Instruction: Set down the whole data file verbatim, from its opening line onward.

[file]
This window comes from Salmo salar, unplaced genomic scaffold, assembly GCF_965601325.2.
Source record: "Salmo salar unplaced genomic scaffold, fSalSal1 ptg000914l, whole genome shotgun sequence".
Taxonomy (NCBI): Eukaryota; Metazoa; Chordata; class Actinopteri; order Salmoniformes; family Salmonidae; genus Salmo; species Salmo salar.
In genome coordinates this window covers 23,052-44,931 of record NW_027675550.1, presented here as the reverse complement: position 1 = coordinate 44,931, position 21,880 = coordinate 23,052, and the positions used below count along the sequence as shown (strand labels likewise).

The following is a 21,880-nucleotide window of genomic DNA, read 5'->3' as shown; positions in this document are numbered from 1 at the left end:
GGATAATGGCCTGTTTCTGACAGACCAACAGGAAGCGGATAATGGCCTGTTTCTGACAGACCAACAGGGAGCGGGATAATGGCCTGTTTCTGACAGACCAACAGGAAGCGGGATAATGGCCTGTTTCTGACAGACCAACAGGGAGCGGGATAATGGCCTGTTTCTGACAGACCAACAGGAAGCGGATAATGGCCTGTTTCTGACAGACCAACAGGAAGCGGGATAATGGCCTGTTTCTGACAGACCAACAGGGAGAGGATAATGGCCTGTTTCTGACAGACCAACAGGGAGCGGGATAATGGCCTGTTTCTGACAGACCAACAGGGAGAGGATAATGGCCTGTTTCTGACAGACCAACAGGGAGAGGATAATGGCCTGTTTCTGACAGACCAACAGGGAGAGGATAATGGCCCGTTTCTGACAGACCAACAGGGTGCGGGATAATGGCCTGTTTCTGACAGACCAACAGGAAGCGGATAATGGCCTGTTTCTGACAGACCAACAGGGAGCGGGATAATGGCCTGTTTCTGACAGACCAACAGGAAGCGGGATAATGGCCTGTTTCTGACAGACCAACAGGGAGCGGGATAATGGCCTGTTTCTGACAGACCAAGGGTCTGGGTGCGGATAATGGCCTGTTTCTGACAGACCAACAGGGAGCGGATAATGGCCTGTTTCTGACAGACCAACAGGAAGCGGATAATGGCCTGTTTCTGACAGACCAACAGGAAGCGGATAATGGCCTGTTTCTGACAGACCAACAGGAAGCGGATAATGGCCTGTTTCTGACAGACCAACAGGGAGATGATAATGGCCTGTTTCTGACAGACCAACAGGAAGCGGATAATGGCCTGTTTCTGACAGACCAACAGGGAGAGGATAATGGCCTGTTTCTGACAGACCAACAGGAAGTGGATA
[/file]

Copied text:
This window comes from Salmo salar, unplaced genomic scaffold, assembly GCF_965601325.2.
Source record: "Salmo salar unplaced genomic scaffold, fSalSal1 ptg000914l, whole genome shotgun sequence".
Taxonomy (NCBI): Eukaryota; Metazoa; Chordata; class Actinopteri; order Salmoniformes; family Salmonidae; genus Salmo; species Salmo salar.
In genome coordinates this window covers 23,052-44,931 of record NW_027675550.1, presented here as the reverse complement: position 1 = coordinate 44,931, position 21,880 = coordinate 23,052, and the positions used below count along the sequence as shown (strand labels likewise).

The following is a 21,880-nucleotide window of genomic DNA, read 5'->3' as shown; positions in this document are numbered from 1 at the left end:
GGATAATGGCCTGTTTCTGACAGACCAACAGGAAGCGGATAATGGCCTGTTTCTGACAGACCAACAGGGAGCGGGATAATGGCCTGTTTCTGACAGACCAACAGGAAGCGGGATAATGGCCTGTTTCTGACAGACCAACAGGGAGCGGGATAATGGCCTGTTTCTGACAGACCAACAGGAAGCGGATAATGGCCTGTTTCTGACAGACCAACAGGAAGCGGGATAATGGCCTGTTTCTGACAGACCAACAGGGAGAGGATAATGGCCTGTTTCTGACAGACCAACAGGGAGCGGGATAATGGCCTGTTTCTGACAGACCAACAGGGAGAGGATAATGGCCTGTTTCTGACAGACCAACAGGGAGAGGATAATGGCCTGTTTCTGACAGACCAACAGGGAGAGGATAATGGCCCGTTTCTGACAGACCAACAGGGTGCGGGATAATGGCCTGTTTCTGACAGACCAACAGGAAGCGGATAATGGCCTGTTTCTGACAGACCAACAGGGAGCGGGATAATGGCCTGTTTCTGACAGACCAACAGGAAGCGGGATAATGGCCTGTTTCTGACAGACCAACAGGGAGCGGGATAATGGCCTGTTTCTGACAGACCAAGGGTCTGGGTGCGGATAATGGCCTGTTTCTGACAGACCAACAGGGAGCGGATAATGGCCTGTTTCTGACAGACCAACAGGAAGCGGATAATGGCCTGTTTCTGACAGACCAACAGGAAGCGGATAATGGCCTGTTTCTGACAGACCAACAGGAAGCGGATAATGGCCTGTTTCTGACAGACCAACAGGGAGATGATAATGGCCTGTTTCTGACAGACCAACAGGAAGCGGATAATGGCCTGTTTCTGACAGACCAACAGGGAGAGGATAATGGCCTGTTTCTGACAGACCAACAGGAAGTGGATA